he entreating of þe commendation of her, sayd these woordes: that it was more ioye of her, then of any woman that euer he knew. For notwithstandyng that she was an Alien borne, she had in Englishe all the iiij. Gospels, with the Doctours vpon them: affirmyng moreouer and testifeing, that she had sent the same vnto hym to examine. And he sayd they were good and true. And further with many wordes of prayse dyd greatly commended her, in that she beyng so great a Lady, and also an Alien, would study so lowly so vertuous bookes. And he blamed in that sermon sharpely the negligence of the prelates, and other men. In so much that some sayd, he would on the morow, leaue vp the office of Chauncelour, and forsake the worlde, and geue hym to fulfill hys pastorall office, for that he had seen and read in those bookes. And thē it had been the best sermon that euer they hard. Hæc ex libro VVigor. In the whiche sermon of Thomas Arundell, iij. pointes are to be considered, first the laudable vse of those old tymes receaued to haue the scripture and doctours in our vulgare Englishe toung. Secondly the vertuous exercise and also example of this godly Lady, who had these bookes not for a shew hangyng at her gyrdle: but also semeth by this sermon to be a studious occupyer of the same. The thyrd thyng to be noted is, what frute þe sayd Tho. Archbishop declared also hym self to receaue at þe hearyng & reading of þe same bookes of hers in the English toung. MarginaliaTho. Arundell, Archb. breaketh hys owne promys.Notwithstanding, the same Thomas Arundell, after this sermon and promise made, became the most cruel enemy that might bee agaynste Englishe bookes, and the authors thereof as foloweth after in his story to be seen.

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MarginaliaThomas Arundell and the B. of London, go to Ireland to the king to complain of the fauorers of Godes worde.For shortly after the death of queene Anne, the same yeare (the kyng beyng then in Ireland) this Thomas Arundell Archbyshop of Yorke, and Byshop of London, Robert Braybrocke (whether sent by the Archbyshop of Canterbury, and the clergy, or whether goyng of theyr owne accorde) crossed the seas to Ireland, to desire the kyng in all spedy wise to returne and helpe the faith and church of Christ, agaynst such as holding of Wickleffes teachyng, went about (as they sayd) to subuert all theyr procedynges, and to destroy the canonicall sanctions of their holy mother churche. At whose complaint the kyng hearyng the one part speake, and not aduising the other, was in such sorte incensed: that incontinent leauyng all hys affaires incomplet, he sped his returne toward England. MarginaliaEx histor. D. Albani.Where he kept his Christenmas at Dublyne, in the whiche meane tyme, the begynnyng of the nexte yeare folowing, whiche was an. 1395. a Parliamēt was called at Westminster, by the commaundement of the kyng. MarginaliaConclusions offered vp in the parliament house.In whiche Parliament, certeine Articles or Conclusions were put vp by them of the Gospell syde, to the number of 12.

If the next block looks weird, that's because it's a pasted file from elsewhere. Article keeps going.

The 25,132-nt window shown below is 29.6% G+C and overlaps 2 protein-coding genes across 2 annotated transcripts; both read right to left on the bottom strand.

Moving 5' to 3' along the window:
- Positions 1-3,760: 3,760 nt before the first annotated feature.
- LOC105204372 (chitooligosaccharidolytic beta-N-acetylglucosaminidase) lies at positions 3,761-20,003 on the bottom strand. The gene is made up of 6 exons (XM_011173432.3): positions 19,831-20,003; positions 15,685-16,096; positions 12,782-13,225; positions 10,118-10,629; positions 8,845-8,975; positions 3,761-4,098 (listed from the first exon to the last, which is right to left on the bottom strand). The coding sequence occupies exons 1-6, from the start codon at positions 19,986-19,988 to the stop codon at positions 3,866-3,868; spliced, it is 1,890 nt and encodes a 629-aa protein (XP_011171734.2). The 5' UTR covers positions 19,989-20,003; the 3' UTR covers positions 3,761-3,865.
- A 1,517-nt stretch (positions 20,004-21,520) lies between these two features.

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Book of Conclusions

The 'book of Conclusions' or The Twelve Conclusions, as they are more generally known, were posted to the doors of Westminster Hall and also St. Paul's in London during the session of Parliament in the first months of 1395. Foxe's source for the background to these events was the brief account in College of Arms MS Arundel 7 (a version of Thomas of Walsingham's Chronica majora - see Thomas of Walsingham, Historia Anglicana, ed. H. T. Riley, 2 vols., Rolls Series 28 [London, 1863-4], II, P. 216). Foxe drew on the Latin version of this text in the Fasciculi Zizanniorum (see Bodley MS e Musaeo 86, fos. 87r-89r), which was reprinted exactly in the Commentarii (fos. 108-115v) and the Rerum (pp. 76-9). The points contained in The Twelve Conclusions - attacks on clerical wealth, compulsory clerical celibacy, the 'feigned miracle' of transubstantiation, prayers for the dead, pilgrimages and auricular confession - caused Foxe no discomfort and, as a result, his versions of the text follow this close quite closely, apart from minor deletions to the last conclusion. The conclusions were translated in the 1563 edition. In the 1570 edition, Foxe collated this version with a version of one of the copies of Roger Dymmock's Liber contra duodecim errores et hereses Lollardorum. The 1570 version of the twelve articles was reprinted, without change, in 1576 and 1583.

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Thomas S. Freeman
University of Sheffield

Whiche conclusions moreouer were fastened vp vpon the churche doore of S. Paul in London, and also at Westminster: The copy of which cōclusions with the wordes & contentes therof, here vnder ensueth.

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¶ The booke of Conclusions, or Reformations, exhibited to the Parliamēt holden at Londō, and set vp at Paules doore and other places, in the xviii. yeare of the raigne of kyng Richard the second, and in the yeare of our Lord M.iii.C.xcv.

MarginaliaConclusions exhibited in the parlament.THe first conclusion, when as the churche of England began first to dote in temporalities after her stepmother the great churche of Rome, and the churches were authorised by appropriations: fayth, hope, and charitie, began in diuers places to vanishe and flye away frō our churche, for so much as pride with her most lamentable